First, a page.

The House budget successfully made its way through the House appropriations committee today, the first full day that all aspects of the spending plan were available to the public.
Portions of the budget, including education provisions, were unveiled last week, but big ticket items like teacher and principal pay were left off until the full budget was posted online last night.
The budget proposal spends more than $180.9 million in the first year and $456.5 million in the second year on increases to teacher and principal pay. The average percent increase in teacher pay was touched on in a question during the committee meeting, but staff of Rep. Nelson Dollar, R-Wake, senior chair of the committee, gave more specifics in an e-mail.
The e-mail explained that rough estimates from the fiscal research division of the General Assembly show an average increase in teacher salaries of 3.3 percent in 2017-18 and between 9 and 9.5 percent over the biennium.
“The House plan was developed with a host of stakeholders as well as, I believe, a task force that had been put together that had met and been working on these issues for some time,” Dollar said in an interview after the committee meeting. “So we feel very good that we’re continuing the process of refining the structure of the pay plan and trying to make sure that we have addressed some issues that have been identified with the current structure.”
“Governor Cooper set a strong budget blueprint for investing in our students and educators without raising taxes. The House salary proposal is better than the Senate’s for our school personnel paid on the state scale like teacher assistants and bus drivers and it recognizes the contributions of our experienced educators, but in many steps doesn’t even cover the costs of the health insurance premium increases,” he said. “The House plan also provides a cost of living increase for retirees, but it needs to be permanent. There is enough revenue to take the best of all the plans and make bolder investments in our public schools instead of tax cuts for the wealthy and corporations.”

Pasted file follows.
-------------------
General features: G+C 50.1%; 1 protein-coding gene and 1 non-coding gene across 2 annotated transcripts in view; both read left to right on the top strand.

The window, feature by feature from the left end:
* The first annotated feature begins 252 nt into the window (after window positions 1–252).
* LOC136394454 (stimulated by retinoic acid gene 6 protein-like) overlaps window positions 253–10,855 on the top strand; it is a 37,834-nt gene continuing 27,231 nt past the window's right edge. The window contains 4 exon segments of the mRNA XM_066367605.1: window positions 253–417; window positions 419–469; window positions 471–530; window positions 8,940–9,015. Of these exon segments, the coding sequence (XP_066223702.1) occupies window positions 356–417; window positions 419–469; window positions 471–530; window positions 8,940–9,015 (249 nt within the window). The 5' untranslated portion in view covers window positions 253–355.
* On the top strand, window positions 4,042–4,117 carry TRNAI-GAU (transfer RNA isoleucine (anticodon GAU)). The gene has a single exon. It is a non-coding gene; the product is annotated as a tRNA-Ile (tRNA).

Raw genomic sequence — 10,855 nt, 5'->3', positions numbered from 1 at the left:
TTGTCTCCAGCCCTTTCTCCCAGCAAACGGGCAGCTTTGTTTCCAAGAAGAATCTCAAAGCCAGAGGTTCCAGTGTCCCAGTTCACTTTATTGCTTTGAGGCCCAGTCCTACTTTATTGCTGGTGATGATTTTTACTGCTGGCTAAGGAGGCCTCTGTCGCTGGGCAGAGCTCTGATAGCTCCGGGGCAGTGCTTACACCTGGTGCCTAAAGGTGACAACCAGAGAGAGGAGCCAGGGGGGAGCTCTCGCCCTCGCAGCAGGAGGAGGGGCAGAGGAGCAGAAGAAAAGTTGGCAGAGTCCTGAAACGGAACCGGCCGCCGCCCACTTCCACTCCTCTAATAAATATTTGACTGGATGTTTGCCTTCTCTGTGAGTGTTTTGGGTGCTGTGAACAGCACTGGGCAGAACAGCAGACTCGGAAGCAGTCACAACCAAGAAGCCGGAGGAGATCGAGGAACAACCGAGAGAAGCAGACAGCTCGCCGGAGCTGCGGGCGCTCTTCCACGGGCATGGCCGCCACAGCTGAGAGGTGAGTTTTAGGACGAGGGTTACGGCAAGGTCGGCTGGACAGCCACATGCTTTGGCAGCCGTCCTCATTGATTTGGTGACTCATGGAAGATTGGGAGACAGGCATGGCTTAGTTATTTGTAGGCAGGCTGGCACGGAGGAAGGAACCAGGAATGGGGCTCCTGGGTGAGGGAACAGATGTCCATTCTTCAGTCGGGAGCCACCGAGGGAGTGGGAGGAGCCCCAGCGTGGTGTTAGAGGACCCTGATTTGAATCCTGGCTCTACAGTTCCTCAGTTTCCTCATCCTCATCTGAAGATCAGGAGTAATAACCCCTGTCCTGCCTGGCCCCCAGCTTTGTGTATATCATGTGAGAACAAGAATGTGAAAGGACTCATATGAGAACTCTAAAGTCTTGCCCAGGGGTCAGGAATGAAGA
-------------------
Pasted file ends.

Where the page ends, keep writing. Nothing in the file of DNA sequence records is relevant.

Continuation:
In response to a question, Rep. Linda Johnson, R-Mecklenburg, said the House’s teacher pay proposal for this year is just a step on the way to the higher goal of reaching an average salary of $55,000 by 2020.
“That’s what we’re working towards,” she said. “And yes, there will be one (pay increase) every year until we reach that goal.”
The governor’s proposal would raise teacher pay an average of 5 percent in the first year and 10 percent over the biennium. In a press release, Governor Roy Cooper’s Communications Director Sadie Weiner echoed Jewell’s claim that Cooper’s proposal is better.
“At virtually every step on the schedule, teachers would receive a higher base salary and a larger increase under Governor Cooper’s plan,” she said. “Unlike the Senate and House proposals that do little for new and veterans teachers, Governor Cooper’s plan provides significant increases.”
Dollar expanded on his remarks about teacher pay in a press release that went out after the meeting.
“I’m very proud that the House continues to raise teacher pay and at the same time live within the budget, invest in core services and return savings to the taxpayers thanks to robust economic growth,” he said.
The Senate plan would increase average pay by 3.7 percent in the first year and 9.5 percent over the biennium. The Senate plan does not include pay increases for beginning teachers, and teachers with 25 or more years of experience will not receive raises. All teachers will get some raise under the House’s proposal.